Portal and Drag-and-Drop Features of Ext GWT

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Ext GWT 2.0: Beginner’s Guide

Ext GWT 2.0: Beginner's Guide

Take the user experience of your website to a new level with Ext GWT

  • Explore the full range of features of the Ext GWT library through practical, step-by-step examples
  • Discover how to combine simple building blocks into powerful components
  • Create powerful Rich Internet Applications with features normally only found in desktop applications
  • Learn how to structure applications using MVC for maximum reliability and maintainability
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(For more resources on GWT, see here.)

Portlet class

The Portlet class extends ContentPanel to provide a special type of panel that can be repositioned in the Viewport by the user with a Portal container. It may appear similar to a window in a desktop application. Creating a Portlet is similar to creating other containers. This code:

Portlet portlet = new Portlet();
portlet.setHeight(150);
portlet.setHeading("Example Portlet");

creates a Portlet like this:

A Portlet can be excluded from being repositioned by pinning it using:

portal.setPinned(true);

Apart from that, a Portlet inherits all the features of a standard ContentPanel.

The Portal class

A Portal is a special container for Portlet components. In fact, it is a Container containing a collection of LayoutContainer components arranged using ColumnLayout. Each of those LayoutContainer components in turn is able to contain Portlet components, arranged using a RowLayout.

Portal also supports dragging and dropping of Portlet components, both in terms of changing the row it is in within a column and the column within the Portal.

When creating a Portal, we need to set the number of columns the Portal should create in the constructor. We also need to set the widths of each column before using the setColumnWidth method of the Portal.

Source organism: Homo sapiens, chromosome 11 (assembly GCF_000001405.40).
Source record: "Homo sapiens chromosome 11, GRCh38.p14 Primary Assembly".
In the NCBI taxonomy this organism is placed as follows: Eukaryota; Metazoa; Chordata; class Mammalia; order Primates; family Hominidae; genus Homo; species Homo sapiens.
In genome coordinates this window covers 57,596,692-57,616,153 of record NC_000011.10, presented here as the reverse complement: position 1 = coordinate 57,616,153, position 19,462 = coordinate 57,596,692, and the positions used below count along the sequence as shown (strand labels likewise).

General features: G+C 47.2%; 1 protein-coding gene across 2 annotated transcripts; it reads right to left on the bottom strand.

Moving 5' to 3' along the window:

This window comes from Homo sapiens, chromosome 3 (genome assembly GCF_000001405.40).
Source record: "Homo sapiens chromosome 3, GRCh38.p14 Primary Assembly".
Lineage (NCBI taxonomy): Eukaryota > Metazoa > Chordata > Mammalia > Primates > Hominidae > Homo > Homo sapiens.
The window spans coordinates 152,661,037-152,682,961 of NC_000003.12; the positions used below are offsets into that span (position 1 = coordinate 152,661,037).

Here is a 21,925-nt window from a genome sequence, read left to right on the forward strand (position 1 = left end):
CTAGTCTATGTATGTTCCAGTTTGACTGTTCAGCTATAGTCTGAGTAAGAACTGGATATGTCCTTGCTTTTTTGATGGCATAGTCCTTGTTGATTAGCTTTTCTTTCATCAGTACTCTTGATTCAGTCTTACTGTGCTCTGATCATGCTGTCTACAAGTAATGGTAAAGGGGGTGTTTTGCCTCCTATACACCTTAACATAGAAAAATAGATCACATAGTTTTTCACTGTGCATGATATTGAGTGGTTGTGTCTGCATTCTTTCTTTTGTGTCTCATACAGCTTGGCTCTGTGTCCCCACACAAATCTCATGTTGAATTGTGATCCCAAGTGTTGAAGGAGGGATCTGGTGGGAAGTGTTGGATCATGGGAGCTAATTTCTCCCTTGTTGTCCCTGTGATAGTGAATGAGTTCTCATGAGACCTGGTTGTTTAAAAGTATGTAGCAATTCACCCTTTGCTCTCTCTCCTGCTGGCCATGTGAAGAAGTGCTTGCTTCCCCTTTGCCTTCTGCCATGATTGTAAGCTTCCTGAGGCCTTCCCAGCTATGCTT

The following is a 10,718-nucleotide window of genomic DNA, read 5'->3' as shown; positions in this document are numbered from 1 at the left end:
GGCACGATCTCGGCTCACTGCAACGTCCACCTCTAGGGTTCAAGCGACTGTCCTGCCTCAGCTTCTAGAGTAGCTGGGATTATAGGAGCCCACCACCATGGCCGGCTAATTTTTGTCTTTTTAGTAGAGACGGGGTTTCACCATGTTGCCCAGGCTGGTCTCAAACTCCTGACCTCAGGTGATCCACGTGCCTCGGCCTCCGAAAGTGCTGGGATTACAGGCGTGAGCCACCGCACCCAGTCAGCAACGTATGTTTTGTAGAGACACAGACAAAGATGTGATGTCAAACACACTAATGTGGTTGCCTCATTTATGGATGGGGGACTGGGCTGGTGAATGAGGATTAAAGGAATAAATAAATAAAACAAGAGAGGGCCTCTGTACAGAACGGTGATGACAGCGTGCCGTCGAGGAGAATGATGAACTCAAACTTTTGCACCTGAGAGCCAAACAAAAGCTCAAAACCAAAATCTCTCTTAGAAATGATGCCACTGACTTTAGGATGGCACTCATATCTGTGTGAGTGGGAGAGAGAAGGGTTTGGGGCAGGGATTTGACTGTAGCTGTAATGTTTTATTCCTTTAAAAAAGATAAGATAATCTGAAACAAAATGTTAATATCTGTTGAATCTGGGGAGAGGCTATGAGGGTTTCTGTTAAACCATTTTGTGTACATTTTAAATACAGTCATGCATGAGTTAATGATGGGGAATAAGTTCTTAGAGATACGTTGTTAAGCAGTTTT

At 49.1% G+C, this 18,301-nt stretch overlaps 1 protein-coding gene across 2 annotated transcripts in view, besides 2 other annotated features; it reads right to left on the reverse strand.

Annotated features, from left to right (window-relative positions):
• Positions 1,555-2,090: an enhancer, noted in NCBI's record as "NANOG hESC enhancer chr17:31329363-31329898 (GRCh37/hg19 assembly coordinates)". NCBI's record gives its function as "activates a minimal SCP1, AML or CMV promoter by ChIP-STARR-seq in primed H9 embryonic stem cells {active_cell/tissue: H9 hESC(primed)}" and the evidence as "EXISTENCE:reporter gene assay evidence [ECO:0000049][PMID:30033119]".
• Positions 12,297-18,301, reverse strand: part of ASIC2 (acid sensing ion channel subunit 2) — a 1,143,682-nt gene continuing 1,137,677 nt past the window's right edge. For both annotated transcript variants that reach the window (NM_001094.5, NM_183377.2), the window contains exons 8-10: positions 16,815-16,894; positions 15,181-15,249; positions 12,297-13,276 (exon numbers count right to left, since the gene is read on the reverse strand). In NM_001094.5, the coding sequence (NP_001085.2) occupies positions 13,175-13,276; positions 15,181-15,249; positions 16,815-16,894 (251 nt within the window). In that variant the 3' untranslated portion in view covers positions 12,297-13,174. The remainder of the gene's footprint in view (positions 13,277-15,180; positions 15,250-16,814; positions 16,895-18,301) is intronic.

So to create a Portal with two columns, (one using 30 percent of the width and the second 70 percent) we would define it as follows:

Portal portal = new Portal(2);
portal.setColumnWidth(0, 0.3);
portal.setColumnWidth(1, 0.7);

We can then add a Portlet to each column like this:

Portlet portlet1 = new Portlet();
portlet1.setHeight(150);
portlet1.setHeading("Example Portlet 1");
portal.add(portlet1, 0);

Portlet portlet2 = new Portlet();
portlet2.setHeight(150);
portlet2.setHeading("Example Portlet 2");
portal.add(portlet2, 1);

This will produce the following output:

Both Portlet components can be dragged and dropped into different positions. The Portlet turns into a blue box while being dragged as shown in the following screenshot:

A Portlet will automatically resize and ft into the column in which it is dropped, as seen in the next screenshot:

ToolButton

Like ContentPanel that Portlet extends, we can add ToolButton components to the header. These can be very useful for making a Portlet look and behave even more like windows in a desktop application.

portlet.getHeader().addTool(new ToolButton("x-tool-minimize"));
portlet.getHeader().addTool(new ToolButton("x-tool-maximize"));
portlet.getHeader().addTool(new ToolButton("x-tool-close"));

The output can be seen as shown in the following screenshot:

At the moment, we are using ContentPanel components in our example application and laying them out using a BorderLayout. We shall now see that it does not take much to change the ContentPanel components into Portlet components and manage them using a Portal.

Portlet components are ideally suited to being independent, self-contained user interface elements that respond to the data passed to them. Rather than tying them into a Portal directly, we can use the MVC components to cause the Portal to respond to the creation of a new Portlet to preserve that independence.